“If the funding remains suspended, we will most likely be forced to shut down our operations by end of February not only in Gaza but also across the region,” said UNRWA commissioner-general Philippe Lazzarini in a statement Thursday.

A U.N. investigation is under way into the Israeli claims.

In Gaza, nearly 2 million people – mostly women and children — depend on UNRWA for survival with the shelter, food assistance and primary health care that it provides, the agency said.

UNRWA is the largest humanitarian aid group in Gaza, and 3,000 of its total 13,000 employees are still working amid continued bloodshed in the Israel-Hamas war. It also provides services to Palestinian refugees in the West Bank including east Jerusalem, Jordan, Lebanon and Syria.

CAIRO — The toll from Israel’s nearly four-month offensive in Gaza surpassed 27,000 Palestinians killed and more than 66,000 wounded, the territory’s Health Ministry said Thursday.

The number of deaths has grown by more than 1,100 since the International Court of Justice in the Hague a week ago ordered Israel to do all it can to prevent deaths, destruction and any acts of genocide against Palestinians in Gaza.

Israel denies the genocide accusations brought against it at the court by South Africa. Israel says it is fighting to destroy Gaza’s Hamas rulers after the militants’ Oct. 7 attack on southern Israel. The case before the court is likely to take years before a final ruling.

The ministry said 27,019 Palestinians have been killed and 66,139 wounded since Oct. 7. It did not specify the number of women and children among the dead, but in previous counts they have constituted up to two-thirds of the toll. The ministry’s count does not differentiate between civilians and combatants.

Israel says it has killed thousands of Hamas militants in the war, without providing the basis for its count. The war was sparked when hundreds of Palestinian militants stormed into southern Israel on Oct. 7, killing 1,200 people, mostly civilians, and taking about 250 people hostage.

JERUSALEM — Yemen’s Houthi rebels fired two ballistic missiles Thursday at a Liberian-flagged container ship in the Red Sea, a U.S. defense official said, the latest attack by the rebels as America launches airstrikes targeting them.

The attack happened west of Hodeida, a port city in Yemen long held by the rebels, said the United Kingdom Maritime Trade Operations, a British military group overseeing Mideast waterways. It said the crew and the vessel were safe and the blast came far off the vessel’s starboard side.

The U.S. defense official identified the targeted container ship as the Koi. Its management could not be immediately reached for comment. The official spoke on condition of anonymity to discuss intelligence matters.

The Houthis did not immediately claim responsibility for the assault. The private security firm Ambrey reported Wednesday night that a ship was targeted with a missile southwest of Aden, Yemen, near the Bab el-Mandeb Strait between the Red Sea and the Gulf of Aden. The Houthis claimed that attack also targeted the Koi, though American officials had no immediate information on any attack Wednesday night.

Since November, the rebels have repeatedly targeted ships in the Red Sea over Israel’s offensive in Gaza against Hamas. But they have frequently targeted vessels with tenuous or no clear links to Israel, imperiling shipping in a key route for global trade between Asia, the Mideast and Europe.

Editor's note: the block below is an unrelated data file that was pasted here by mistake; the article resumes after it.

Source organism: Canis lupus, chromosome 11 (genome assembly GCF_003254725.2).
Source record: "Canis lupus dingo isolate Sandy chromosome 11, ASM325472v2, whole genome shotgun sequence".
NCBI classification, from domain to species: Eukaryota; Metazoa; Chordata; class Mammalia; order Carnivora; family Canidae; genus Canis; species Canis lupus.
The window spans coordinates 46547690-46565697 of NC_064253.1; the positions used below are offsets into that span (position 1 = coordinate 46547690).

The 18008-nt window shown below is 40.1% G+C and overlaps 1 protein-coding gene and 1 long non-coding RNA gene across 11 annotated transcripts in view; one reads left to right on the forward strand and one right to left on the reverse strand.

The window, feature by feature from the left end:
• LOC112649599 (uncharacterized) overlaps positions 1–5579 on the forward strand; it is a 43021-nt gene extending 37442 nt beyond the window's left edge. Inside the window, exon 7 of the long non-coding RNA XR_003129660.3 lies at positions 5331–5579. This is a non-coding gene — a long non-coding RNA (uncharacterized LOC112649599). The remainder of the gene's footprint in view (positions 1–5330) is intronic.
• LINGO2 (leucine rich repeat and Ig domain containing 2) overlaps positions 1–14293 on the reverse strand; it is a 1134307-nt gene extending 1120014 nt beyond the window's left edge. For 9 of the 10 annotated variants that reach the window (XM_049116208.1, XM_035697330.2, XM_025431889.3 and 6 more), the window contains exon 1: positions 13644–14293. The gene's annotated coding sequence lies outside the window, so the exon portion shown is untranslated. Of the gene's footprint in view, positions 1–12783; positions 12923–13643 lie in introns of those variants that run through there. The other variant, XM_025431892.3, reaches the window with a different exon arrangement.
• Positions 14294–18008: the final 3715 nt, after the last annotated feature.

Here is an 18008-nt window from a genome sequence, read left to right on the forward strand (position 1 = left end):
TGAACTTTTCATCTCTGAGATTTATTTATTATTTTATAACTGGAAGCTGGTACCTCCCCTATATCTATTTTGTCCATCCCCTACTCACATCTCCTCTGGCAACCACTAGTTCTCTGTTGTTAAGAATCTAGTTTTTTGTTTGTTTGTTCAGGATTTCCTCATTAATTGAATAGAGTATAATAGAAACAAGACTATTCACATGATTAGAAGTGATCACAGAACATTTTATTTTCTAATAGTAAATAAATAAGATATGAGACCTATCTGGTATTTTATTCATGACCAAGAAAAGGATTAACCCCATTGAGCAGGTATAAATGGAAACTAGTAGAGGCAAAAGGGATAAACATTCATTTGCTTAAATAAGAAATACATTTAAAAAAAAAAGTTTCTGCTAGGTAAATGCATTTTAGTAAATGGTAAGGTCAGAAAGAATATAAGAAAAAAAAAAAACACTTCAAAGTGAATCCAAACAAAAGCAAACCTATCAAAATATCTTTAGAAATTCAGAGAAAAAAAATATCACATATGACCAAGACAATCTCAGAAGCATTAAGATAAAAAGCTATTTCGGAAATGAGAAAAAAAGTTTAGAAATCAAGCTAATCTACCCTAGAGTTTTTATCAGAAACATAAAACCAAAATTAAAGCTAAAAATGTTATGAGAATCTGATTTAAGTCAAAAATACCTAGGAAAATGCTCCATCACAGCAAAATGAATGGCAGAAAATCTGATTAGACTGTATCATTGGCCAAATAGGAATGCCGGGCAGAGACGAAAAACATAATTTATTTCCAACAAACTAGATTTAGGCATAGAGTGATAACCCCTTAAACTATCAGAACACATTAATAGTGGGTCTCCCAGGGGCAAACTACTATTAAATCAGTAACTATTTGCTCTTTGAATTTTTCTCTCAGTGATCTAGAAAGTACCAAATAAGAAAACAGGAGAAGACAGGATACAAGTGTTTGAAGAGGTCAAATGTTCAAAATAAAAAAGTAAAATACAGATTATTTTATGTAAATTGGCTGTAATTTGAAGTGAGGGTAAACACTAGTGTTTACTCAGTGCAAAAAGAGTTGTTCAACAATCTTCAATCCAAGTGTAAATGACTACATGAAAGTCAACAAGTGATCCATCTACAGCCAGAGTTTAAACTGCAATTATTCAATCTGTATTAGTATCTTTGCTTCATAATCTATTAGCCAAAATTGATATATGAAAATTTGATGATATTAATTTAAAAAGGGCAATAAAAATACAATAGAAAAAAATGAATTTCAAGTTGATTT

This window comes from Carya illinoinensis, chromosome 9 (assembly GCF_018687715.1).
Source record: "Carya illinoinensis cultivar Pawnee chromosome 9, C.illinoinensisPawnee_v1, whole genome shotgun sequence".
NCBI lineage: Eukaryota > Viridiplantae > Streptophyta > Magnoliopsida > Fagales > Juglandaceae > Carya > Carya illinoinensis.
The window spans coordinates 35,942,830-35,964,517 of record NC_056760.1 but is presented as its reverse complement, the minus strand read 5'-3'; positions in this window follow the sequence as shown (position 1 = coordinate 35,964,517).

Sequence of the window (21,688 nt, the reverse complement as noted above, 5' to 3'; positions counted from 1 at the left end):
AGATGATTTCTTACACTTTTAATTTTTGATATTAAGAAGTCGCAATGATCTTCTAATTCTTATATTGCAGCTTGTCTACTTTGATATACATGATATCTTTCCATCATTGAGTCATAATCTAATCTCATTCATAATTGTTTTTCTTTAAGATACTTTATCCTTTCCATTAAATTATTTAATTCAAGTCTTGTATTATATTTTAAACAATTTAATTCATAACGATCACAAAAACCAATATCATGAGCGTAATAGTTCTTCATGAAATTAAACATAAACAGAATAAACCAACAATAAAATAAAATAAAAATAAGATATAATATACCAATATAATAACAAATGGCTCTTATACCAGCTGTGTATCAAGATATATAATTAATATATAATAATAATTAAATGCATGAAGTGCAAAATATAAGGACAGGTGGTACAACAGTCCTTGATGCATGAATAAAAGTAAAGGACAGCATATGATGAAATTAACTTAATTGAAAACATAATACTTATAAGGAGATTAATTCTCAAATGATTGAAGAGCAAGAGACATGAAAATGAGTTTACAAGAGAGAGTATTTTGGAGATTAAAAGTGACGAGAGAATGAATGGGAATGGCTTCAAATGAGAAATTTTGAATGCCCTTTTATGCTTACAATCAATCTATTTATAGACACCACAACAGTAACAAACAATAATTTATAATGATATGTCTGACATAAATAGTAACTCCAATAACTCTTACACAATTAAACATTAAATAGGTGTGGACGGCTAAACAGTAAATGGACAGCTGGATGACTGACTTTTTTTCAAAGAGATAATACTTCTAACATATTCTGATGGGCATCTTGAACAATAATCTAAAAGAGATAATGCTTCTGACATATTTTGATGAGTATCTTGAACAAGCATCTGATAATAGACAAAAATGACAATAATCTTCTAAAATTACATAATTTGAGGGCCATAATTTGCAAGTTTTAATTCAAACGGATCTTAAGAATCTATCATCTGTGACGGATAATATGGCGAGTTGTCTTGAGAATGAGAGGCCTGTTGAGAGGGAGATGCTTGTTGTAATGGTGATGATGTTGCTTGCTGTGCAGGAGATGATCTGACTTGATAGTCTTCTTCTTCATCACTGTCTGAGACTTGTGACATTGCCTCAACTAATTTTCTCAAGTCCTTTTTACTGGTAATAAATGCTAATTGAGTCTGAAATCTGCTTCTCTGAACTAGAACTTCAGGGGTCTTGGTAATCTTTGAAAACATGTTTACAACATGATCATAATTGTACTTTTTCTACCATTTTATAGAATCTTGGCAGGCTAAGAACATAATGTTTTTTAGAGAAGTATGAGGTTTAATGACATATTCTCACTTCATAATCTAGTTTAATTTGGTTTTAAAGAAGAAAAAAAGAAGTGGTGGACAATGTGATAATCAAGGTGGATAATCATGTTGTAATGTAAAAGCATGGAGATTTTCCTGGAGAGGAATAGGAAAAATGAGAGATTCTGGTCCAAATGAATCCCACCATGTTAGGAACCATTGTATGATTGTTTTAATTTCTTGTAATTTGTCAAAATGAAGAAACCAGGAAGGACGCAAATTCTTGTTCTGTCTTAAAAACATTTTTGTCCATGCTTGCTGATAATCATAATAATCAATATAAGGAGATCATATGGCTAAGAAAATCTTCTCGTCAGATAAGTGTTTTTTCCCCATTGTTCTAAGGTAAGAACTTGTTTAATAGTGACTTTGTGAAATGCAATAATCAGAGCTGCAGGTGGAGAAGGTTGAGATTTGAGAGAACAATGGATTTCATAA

The Houthis hit a commercial vessel with a missile on Jan. 26, sparking a fire that burned for hours.

Late Wednesday, American F/A-18 fighter jets struck and destroyed 10 Houthi drones that were prepared to launch, as well as a ground control station used by the rebels, the U.S. military said. The U.S. also intercepted a ballistic missile and other drones already in the air during the day.


Associated Press writer Tara Copp in Washington contributed.

WASHINGTON — The United States has attributed the drone attack that killed three U.S. service members in Jordan to the Islamic Resistance in Iraq, an umbrella group of Iran-backed militias that includes the militant group Kataib Hezbollah.

National Security Council spokesperson John Kirby said Wednesday the U.S. believes the attack was planned, resourced and facilitated by the group.

The Sunday drone attack on a military base in Jordan killed the three troops and injured at least 40 others. Kirby says President Joe Biden will continue to weigh response options to the attack but “the first thing you see won’t be the last thing.”

JERUSALEM — Dozens of Israeli protesters have tried to block humanitarian aid from entering Gaza, despite an order barring them from approaching a border crossing the trucks are using.

According to video released by an activist group behind the demonstrations, police, including mounted officers, scuffled with the protesters Wednesday.

The protesters have been gathering near the Kerem Shalom crossing for several days, saying aid should not be allowed into Gaza while hostages are still being held there. They say the aid could act as leverage to force Hamas to release the hostages.

Activists said up to 40 people were detained, a figure that could not be independently confirmed. Police did not immediately respond to a request for comment.

The Israeli military this week sealed the area to prevent such protests from recurring. It was not immediately clear how close the crowd got to the crossing, and deliveries into Gaza did not appear to be disrupted.

Kerem Shalom is the main goods crossing between Israel and Gaza.

Israel imposed a siege on Gaza in the first days of the war barring the entry of aid. While it relented under U.S. pressure, the amount of aid has been a fraction of what went into the territory before the war.


This story corrects the name of the court to International Court of Justice.